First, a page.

White Plague in Cuba
richardl at fiu.edu
Thu Jul 12 18:38:03 EDT 2001
Dear Pedro et al. - I have heard reports of white plague type II (what
you're seeing) recently and currently affecting Dichocoenia stokesii and
other corals on reefs in Los Roques, Venezuela; Bermuda; St. Croix; and
Dominica, in late 2000 and now in 2001. This form begins at the bottom of
coral colonies and progresses upwards, with tissue destroyed at rates up to
2 cm per day.
There is now a new form that we are calling plague type III (described in
Richardson, 2000, chapter in book by National Academy of Sciences Press, and
Richardson et al., in press, Hydrobiologia).. This appeared in 1999 on the
same reefs of the northern Florida Keys were Phil Dustan first documented
(and named) plague, and where we documented plague type II. The new form is
even more virulent than plague type II - it attacks only the largest (2 to 3
m) colonies of Colpophyllia natans and Montastraea annularis. It progresses
extremely rapidly, killing these huge colonies in days. Andy Bruckner
reported seeing this new form in Bonaire, and it is also on reefs of St.
John. When the new form is present (at least on the Florida Keys reefs)
Dichocoenia stokesi colonies exhibit, at the most, very early signs of
plague type II (white just at the very bottom of the colony, which does not
progress but contains the pathogen).
I'm sorry to hear about the outbreak in Cuba. I would be very, very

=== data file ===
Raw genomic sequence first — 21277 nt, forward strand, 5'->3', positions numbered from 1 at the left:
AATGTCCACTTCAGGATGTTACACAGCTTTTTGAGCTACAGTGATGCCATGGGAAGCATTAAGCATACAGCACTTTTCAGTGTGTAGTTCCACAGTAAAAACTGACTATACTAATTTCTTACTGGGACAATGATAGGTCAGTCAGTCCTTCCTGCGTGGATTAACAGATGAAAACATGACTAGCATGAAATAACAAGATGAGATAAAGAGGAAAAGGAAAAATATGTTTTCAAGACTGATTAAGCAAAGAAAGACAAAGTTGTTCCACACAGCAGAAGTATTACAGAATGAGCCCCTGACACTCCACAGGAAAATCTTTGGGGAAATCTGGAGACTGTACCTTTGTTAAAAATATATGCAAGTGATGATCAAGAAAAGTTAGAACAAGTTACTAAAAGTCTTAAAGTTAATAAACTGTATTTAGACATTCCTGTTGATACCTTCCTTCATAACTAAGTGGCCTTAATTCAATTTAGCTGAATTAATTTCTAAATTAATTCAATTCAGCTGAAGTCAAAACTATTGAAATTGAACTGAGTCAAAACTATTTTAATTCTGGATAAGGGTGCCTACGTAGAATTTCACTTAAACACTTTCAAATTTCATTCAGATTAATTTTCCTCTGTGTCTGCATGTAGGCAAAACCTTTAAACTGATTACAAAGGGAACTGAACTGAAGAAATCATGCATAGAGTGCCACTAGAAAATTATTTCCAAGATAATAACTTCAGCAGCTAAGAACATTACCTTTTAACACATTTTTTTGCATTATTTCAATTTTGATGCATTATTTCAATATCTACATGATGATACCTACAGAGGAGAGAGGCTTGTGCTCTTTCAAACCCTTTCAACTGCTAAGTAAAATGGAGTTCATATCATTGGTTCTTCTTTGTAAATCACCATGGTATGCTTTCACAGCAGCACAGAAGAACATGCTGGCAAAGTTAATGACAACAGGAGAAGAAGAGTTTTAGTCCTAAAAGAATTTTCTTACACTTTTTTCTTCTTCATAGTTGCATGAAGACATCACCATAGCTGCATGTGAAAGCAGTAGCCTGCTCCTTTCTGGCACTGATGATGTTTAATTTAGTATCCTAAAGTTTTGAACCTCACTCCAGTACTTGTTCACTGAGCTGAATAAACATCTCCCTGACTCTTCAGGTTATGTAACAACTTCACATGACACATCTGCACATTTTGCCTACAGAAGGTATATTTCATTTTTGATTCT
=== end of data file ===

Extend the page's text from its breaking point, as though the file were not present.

interested to hear if you see the same pattern - infected Dichocoenia
(which, at least on the Florida reefs, recolonizes and grows rapidly)
followed by the form that targets the huge colonies. If you do get plague
type III, Jeff Miller in St. John is having some success stopping the
disease progression by applying underwater epoxy directly on the disease
line. Regards to all, Laurie Richardson
"Dr. Pedro Alcolado" wrote:
> A massive infestation with white plague at least on the reefs of Havana
> coast. Practically all Dichocoenia stokesii are sick and dying.
> Montastraea annularis and cavernosa are also been affected. It is been
> observed since the begining of May (maybe much earlier). The disease
> extends from the border of the colony till covering it completely. Have
> you seen that in other places? We have observed also some white band in
> Acropora cervicornis. These events were observed at 10-15 m deep (we did
> not dive deeper).
> Pedro M. Alcolado
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